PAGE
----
Day Sixteen: and wild and sweet the words repeat

It was raining lightly in the early morning as my trusty canine companion, who answers to the human name of Pete, and I headed out. We were acting on a hot tip fromĀ a friend, whose mysterious instructions were only “Go to the Black Forest right away and look in the alley behind it.”

This was something I’d never done before, even though I used to eat at the Black Forest when I first moved to Minneapolis. The Black Forest was the site of a “wurst salad” which was as interesting as it sounds, and it was also the site of a Halloween night where I freaked out the bargoers by wearing my amazing half-black and half-white face mask, which fits so perfectly that people think it’s my actual face.

But enough of the Halloween mask and back to the hot tip.

Pete and I headed out from our house into the Black Forest/Whittier neighborhood, which adjoins ours and which we never walk in because we’re dumb creatures of habit and we stick to one of the four lake walks we’ve done thousands of times over the years.

Me to Pete: We’re so dumb. Why do we not walk in Whittier more often? It’s so cool.

Pete: ……..

Me: Do you want to hear a littleĀ Marcy Playground?

Pete: ………

I took that as a fervent yes.

Me: Hangin’ ’round downtown by myself
and I had so much time to sit and think about myself
and then there she was
like double cherry pie yeah there she was
like disco superfly

Pete: …………..

Me: I love that song!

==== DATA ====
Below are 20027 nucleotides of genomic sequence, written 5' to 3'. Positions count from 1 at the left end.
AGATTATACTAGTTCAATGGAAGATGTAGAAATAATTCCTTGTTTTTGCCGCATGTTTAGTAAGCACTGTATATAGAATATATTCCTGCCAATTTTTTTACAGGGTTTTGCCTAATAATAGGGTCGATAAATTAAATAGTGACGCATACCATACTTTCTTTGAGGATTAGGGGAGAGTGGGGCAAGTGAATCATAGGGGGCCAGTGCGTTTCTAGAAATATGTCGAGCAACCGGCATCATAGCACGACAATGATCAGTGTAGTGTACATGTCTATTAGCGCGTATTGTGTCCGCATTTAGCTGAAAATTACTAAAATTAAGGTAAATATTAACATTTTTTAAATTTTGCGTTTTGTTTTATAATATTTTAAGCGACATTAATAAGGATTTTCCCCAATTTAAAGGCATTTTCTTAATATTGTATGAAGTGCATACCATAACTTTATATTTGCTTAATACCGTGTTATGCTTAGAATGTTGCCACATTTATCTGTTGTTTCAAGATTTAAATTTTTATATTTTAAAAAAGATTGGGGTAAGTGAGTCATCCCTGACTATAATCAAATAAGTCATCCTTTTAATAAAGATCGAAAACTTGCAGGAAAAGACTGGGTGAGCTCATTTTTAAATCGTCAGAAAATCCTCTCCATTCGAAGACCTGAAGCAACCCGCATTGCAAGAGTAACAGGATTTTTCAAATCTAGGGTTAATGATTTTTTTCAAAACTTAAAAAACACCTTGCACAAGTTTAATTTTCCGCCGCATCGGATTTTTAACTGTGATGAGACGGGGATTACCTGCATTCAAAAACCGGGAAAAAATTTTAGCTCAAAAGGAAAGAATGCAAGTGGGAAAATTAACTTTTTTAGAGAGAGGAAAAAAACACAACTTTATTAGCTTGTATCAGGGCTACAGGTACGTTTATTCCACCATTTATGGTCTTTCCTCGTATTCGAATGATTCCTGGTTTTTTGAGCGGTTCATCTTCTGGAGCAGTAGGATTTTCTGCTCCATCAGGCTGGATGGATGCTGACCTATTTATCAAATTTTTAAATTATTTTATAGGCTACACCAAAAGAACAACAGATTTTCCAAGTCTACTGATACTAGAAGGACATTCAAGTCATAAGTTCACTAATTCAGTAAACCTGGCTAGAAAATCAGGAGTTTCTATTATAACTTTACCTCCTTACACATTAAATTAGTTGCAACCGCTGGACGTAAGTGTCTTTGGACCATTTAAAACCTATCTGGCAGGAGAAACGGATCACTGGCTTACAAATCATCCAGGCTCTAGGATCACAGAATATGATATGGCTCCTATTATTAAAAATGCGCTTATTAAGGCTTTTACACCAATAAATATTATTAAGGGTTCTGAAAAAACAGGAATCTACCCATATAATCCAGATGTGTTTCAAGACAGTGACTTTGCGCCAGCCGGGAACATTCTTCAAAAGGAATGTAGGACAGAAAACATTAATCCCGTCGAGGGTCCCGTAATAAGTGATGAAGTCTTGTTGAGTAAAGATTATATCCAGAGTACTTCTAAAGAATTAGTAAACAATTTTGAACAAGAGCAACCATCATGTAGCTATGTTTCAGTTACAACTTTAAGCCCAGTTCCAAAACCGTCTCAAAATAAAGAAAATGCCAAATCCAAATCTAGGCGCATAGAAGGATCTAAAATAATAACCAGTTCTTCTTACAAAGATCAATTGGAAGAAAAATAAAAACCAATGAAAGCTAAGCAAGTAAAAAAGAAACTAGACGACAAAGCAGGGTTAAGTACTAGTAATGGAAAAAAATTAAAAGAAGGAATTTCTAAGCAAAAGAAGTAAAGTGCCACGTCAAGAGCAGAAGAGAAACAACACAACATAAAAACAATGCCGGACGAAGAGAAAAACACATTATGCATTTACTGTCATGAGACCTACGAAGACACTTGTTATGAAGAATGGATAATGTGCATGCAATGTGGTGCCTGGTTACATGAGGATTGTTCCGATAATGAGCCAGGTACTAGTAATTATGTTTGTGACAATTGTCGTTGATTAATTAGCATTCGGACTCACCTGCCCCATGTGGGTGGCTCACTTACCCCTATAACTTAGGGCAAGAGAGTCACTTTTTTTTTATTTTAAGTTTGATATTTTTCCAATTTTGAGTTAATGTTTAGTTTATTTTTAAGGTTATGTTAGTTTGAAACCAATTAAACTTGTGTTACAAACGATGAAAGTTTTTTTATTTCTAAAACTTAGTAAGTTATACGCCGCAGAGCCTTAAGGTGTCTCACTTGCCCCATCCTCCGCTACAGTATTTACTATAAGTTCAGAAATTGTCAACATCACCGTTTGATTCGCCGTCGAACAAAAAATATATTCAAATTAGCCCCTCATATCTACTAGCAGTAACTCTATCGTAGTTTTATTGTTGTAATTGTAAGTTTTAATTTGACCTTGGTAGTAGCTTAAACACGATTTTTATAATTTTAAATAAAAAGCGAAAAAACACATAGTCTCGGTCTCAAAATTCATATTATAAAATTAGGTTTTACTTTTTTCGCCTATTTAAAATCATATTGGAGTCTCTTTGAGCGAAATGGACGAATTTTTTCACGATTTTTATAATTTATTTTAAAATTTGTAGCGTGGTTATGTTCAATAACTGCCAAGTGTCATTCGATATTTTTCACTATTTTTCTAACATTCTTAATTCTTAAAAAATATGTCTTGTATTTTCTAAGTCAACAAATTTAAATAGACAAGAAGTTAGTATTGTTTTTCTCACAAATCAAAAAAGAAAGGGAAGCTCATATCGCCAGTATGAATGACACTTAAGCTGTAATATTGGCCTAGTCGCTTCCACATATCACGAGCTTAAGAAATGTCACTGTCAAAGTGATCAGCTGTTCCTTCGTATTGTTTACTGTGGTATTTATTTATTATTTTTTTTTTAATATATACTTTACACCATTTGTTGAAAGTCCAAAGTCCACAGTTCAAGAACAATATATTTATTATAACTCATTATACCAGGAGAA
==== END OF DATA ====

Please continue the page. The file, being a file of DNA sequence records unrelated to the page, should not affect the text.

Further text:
Pete: ……………

After a while we came to the Black Forest, which is on a long street known as Eat Street for its dozens of great, cheap restaurants. At first I wondered if the mural on the side of the building is what my friend meant, because it’s so charming. I would like to go to the Black Forest and live in that castle for a while, breathe the pure mountain air and smile at fawns picking their way through the trees.

But this mural wasn’t something that I’ve never done before. It’s been here a long time, and besides, it’s not in the alley. Down the street, around the corner, and into the alley went Pete and I.

Holy crud. That, below, is the mosaic of my dreams, right there in the alley behind the Black Forest.

Those are the ending lines of a poem that I love so much that I memorized it many years ago and recite it to myself at least a few times every week. Magical words in glass and stone and cement, right there in an alley on Eat Street.

Me to Pete: Would you like me to recite The Summer Day to you?

Pete: ………………….

I took that as a fervent yes.

We walked home in the now-pouring rain to the soundtrack of Marcy Playground followed by Mary Oliver, a strange and felicitous combination.